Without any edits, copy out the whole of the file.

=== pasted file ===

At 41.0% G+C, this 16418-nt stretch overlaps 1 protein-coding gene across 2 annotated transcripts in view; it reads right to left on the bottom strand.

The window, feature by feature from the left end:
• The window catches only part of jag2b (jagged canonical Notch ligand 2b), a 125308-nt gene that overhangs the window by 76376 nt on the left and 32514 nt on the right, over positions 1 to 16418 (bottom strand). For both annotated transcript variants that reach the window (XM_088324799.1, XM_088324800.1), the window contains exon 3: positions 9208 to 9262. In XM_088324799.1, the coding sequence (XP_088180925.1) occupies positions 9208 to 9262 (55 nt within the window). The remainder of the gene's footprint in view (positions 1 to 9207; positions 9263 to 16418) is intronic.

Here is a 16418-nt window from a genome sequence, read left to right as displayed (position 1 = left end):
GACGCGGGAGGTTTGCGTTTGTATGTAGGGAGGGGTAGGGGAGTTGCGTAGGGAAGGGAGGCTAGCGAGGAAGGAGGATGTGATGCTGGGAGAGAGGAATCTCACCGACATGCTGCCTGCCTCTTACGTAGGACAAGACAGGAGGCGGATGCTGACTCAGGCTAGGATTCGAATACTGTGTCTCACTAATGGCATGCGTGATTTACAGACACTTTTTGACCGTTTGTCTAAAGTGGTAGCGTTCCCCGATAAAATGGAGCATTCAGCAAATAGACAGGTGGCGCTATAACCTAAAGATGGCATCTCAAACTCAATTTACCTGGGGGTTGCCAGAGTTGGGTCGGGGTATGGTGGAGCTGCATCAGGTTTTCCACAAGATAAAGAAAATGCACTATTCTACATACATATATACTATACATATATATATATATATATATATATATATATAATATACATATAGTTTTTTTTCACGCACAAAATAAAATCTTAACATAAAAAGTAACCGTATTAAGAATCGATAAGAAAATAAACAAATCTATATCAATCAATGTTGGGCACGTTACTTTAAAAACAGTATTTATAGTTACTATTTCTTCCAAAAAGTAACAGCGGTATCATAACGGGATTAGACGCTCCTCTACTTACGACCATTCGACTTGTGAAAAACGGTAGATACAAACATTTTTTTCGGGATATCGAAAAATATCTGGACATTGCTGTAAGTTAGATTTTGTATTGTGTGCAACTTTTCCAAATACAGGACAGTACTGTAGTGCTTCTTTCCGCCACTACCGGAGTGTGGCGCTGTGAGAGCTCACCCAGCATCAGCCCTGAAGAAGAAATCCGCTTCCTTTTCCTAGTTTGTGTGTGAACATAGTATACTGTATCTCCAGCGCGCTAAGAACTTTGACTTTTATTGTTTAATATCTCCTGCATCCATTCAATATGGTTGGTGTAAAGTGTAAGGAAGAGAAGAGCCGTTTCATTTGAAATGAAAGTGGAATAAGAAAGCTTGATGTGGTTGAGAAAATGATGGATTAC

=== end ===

At 41.0% G+C, this 16418-nt stretch overlaps 1 protein-coding gene across 2 annotated transcripts in view; it reads right to left on the bottom strand.

The window, feature by feature from the left end:
• The window catches only part of jag2b (jagged canonical Notch ligand 2b), a 125308-nt gene that overhangs the window by 76376 nt on the left and 32514 nt on the right, over positions 1 to 16418 (bottom strand). For both annotated transcript variants that reach the window (XM_088324799.1, XM_088324800.1), the window contains exon 3: positions 9208 to 9262. In XM_088324799.1, the coding sequence (XP_088180925.1) occupies positions 9208 to 9262 (55 nt within the window). The remainder of the gene's footprint in view (positions 1 to 9207; positions 9263 to 16418) is intronic.

Here is a 16418-nt window from a genome sequence, read left to right as displayed (position 1 = left end):
GACGCGGGAGGTTTGCGTTTGTATGTAGGGAGGGGTAGGGGAGTTGCGTAGGGAAGGGAGGCTAGCGAGGAAGGAGGATGTGATGCTGGGAGAGAGGAATCTCACCGACATGCTGCCTGCCTCTTACGTAGGACAAGACAGGAGGCGGATGCTGACTCAGGCTAGGATTCGAATACTGTGTCTCACTAATGGCATGCGTGATTTACAGACACTTTTTGACCGTTTGTCTAAAGTGGTAGCGTTCCCCGATAAAATGGAGCATTCAGCAAATAGACAGGTGGCGCTATAACCTAAAGATGGCATCTCAAACTCAATTTACCTGGGGGTTGCCAGAGTTGGGTCGGGGTATGGTGGAGCTGCATCAGGTTTTCCACAAGATAAAGAAAATGCACTATTCTACATACATATATACTATACATATATATATATATATATATATATATATATAATATACATATAGTTTTTTTTCACGCACAAAATAAAATCTTAACATAAAAAGTAACCGTATTAAGAATCGATAAGAAAATAAACAAATCTATATCAATCAATGTTGGGCACGTTACTTTAAAAACAGTATTTATAGTTACTATTTCTTCCAAAAAGTAACAGCGGTATCATAACGGGATTAGACGCTCCTCTACTTACGACCATTCGACTTGTGAAAAACGGTAGATACAAACATTTTTTTCGGGATATCGAAAAATATCTGGACATTGCTGTAAGTTAGATTTTGTATTGTGTGCAACTTTTCCAAATACAGGACAGTACTGTAGTGCTTCTTTCCGCCACTACCGGAGTGTGGCGCTGTGAGAGCTCACCCAGCATCAGCCCTGAAGAAGAAATCCGCTTCCTTTTCCTAGTTTGTGTGTGAACATAGTATACTGTATCTCCAGCGCGCTAAGAACTTTGACTTTTATTGTTTAATATCTCCTGCATCCATTCAATATGGTTGGTGTAAAGTGTAAGGAAGAGAAGAGCCGTTTCATTTGAAATGAAAGTGGAATAAGAAAGCTTGATGTGGTTGAGAAAATGATGGATTAC